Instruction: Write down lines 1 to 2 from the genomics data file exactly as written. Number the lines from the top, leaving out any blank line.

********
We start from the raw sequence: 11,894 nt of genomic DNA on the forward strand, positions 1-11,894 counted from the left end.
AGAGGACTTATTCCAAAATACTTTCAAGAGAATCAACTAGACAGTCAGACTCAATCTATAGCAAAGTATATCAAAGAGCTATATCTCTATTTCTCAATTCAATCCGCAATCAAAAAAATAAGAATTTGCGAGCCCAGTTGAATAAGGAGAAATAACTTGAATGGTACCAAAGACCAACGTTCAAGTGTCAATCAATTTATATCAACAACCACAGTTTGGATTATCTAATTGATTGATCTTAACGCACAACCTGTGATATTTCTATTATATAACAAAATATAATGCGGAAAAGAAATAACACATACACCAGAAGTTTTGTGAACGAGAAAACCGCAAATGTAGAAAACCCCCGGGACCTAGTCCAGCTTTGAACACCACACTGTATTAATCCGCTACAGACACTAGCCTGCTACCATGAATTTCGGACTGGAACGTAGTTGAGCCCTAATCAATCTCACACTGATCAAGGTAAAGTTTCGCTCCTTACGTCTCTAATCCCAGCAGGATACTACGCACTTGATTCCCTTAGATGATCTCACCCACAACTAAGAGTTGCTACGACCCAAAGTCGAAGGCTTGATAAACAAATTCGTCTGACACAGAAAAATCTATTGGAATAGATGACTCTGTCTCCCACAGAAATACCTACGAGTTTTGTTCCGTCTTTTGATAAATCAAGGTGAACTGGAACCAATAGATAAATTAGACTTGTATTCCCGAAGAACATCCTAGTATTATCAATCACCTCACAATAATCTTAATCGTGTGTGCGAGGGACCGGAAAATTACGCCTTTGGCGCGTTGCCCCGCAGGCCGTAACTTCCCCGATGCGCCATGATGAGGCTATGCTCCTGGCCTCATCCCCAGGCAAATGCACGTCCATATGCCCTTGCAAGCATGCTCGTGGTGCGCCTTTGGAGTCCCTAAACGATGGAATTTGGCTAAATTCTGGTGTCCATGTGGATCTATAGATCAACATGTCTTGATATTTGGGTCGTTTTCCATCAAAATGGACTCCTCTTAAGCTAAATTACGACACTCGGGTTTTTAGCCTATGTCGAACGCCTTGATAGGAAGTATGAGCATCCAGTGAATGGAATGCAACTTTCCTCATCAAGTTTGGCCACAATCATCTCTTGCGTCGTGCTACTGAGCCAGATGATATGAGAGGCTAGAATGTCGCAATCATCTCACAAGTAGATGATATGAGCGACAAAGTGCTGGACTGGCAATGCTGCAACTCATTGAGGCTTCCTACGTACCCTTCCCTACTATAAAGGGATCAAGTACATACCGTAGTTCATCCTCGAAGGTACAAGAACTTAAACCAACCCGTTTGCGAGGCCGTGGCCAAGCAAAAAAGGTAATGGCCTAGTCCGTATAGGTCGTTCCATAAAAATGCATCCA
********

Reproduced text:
We start from the raw sequence: 11,894 nt of genomic DNA on the forward strand, positions 1-11,894 counted from the left end.
AGAGGACTTATTCCAAAATACTTTCAAGAGAATCAACTAGACAGTCAGACTCAATCTATAGCAAAGTATATCAAAGAGCTATATCTCTATTTCTCAATTCAATCCGCAATCAAAAAAATAAGAATTTGCGAGCCCAGTTGAATAAGGAGAAATAACTTGAATGGTACCAAAGACCAACGTTCAAGTGTCAATCAATTTATATCAACAACCACAGTTTGGATTATCTAATTGATTGATCTTAACGCACAACCTGTGATATTTCTATTATATAACAAAATATAATGCGGAAAAGAAATAACACATACACCAGAAGTTTTGTGAACGAGAAAACCGCAAATGTAGAAAACCCCCGGGACCTAGTCCAGCTTTGAACACCACACTGTATTAATCCGCTACAGACACTAGCCTGCTACCATGAATTTCGGACTGGAACGTAGTTGAGCCCTAATCAATCTCACACTGATCAAGGTAAAGTTTCGCTCCTTACGTCTCTAATCCCAGCAGGATACTACGCACTTGATTCCCTTAGATGATCTCACCCACAACTAAGAGTTGCTACGACCCAAAGTCGAAGGCTTGATAAACAAATTCGTCTGACACAGAAAAATCTATTGGAATAGATGACTCTGTCTCCCACAGAAATACCTACGAGTTTTGTTCCGTCTTTTGATAAATCAAGGTGAACTGGAACCAATAGATAAATTAGACTTGTATTCCCGAAGAACATCCTAGTATTATCAATCACCTCACAATAATCTTAATCGTGTGTGCGAGGGACCGGAAAATTACGCCTTTGGCGCGTTGCCCCGCAGGCCGTAACTTCCCCGATGCGCCATGATGAGGCTATGCTCCTGGCCTCATCCCCAGGCAAATGCACGTCCATATGCCCTTGCAAGCATGCTCGTGGTGCGCCTTTGGAGTCCCTAAACGATGGAATTTGGCTAAATTCTGGTGTCCATGTGGATCTATAGATCAACATGTCTTGATATTTGGGTCGTTTTCCATCAAAATGGACTCCTCTTAAGCTAAATTACGACACTCGGGTTTTTAGCCTATGTCGAACGCCTTGATAGGAAGTATGAGCATCCAGTGAATGGAATGCAACTTTCCTCATCAAGTTTGGCCACAATCATCTCTTGCGTCGTGCTACTGAGCCAGATGATATGAGAGGCTAGAATGTCGCAATCATCTCACAAGTAGATGATATGAGCGACAAAGTGCTGGACTGGCAATGCTGCAACTCATTGAGGCTTCCTACGTACCCTTCCCTACTATAAAGGGATCAAGTACATACCGTAGTTCATCCTCGAAGGTACAAGAACTTAAACCAACCCGTTTGCGAGGCCGTGGCCAAGCAAAAAAGGTAATGGCCTAGTCCGTATAGGTCGTTCCATAAAAATGCATCCA